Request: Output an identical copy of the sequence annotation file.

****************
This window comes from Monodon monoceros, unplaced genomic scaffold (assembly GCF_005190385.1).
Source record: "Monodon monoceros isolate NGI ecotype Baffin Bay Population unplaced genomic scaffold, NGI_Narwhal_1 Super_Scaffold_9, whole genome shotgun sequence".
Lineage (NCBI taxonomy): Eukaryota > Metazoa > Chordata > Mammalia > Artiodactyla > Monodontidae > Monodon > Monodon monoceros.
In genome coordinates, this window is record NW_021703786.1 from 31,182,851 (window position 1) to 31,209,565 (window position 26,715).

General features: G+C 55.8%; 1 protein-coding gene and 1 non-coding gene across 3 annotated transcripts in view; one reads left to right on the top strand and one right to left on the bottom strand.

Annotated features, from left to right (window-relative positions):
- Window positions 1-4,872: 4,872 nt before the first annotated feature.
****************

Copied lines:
This window comes from Monodon monoceros, unplaced genomic scaffold (assembly GCF_005190385.1).
Source record: "Monodon monoceros isolate NGI ecotype Baffin Bay Population unplaced genomic scaffold, NGI_Narwhal_1 Super_Scaffold_9, whole genome shotgun sequence".
Lineage (NCBI taxonomy): Eukaryota > Metazoa > Chordata > Mammalia > Artiodactyla > Monodontidae > Monodon > Monodon monoceros.
In genome coordinates, this window is record NW_021703786.1 from 31,182,851 (window position 1) to 31,209,565 (window position 26,715).

General features: G+C 55.8%; 1 protein-coding gene and 1 non-coding gene across 3 annotated transcripts in view; one reads left to right on the top strand and one right to left on the bottom strand.

Annotated features, from left to right (window-relative positions):
- Window positions 1-4,872: 4,872 nt before the first annotated feature.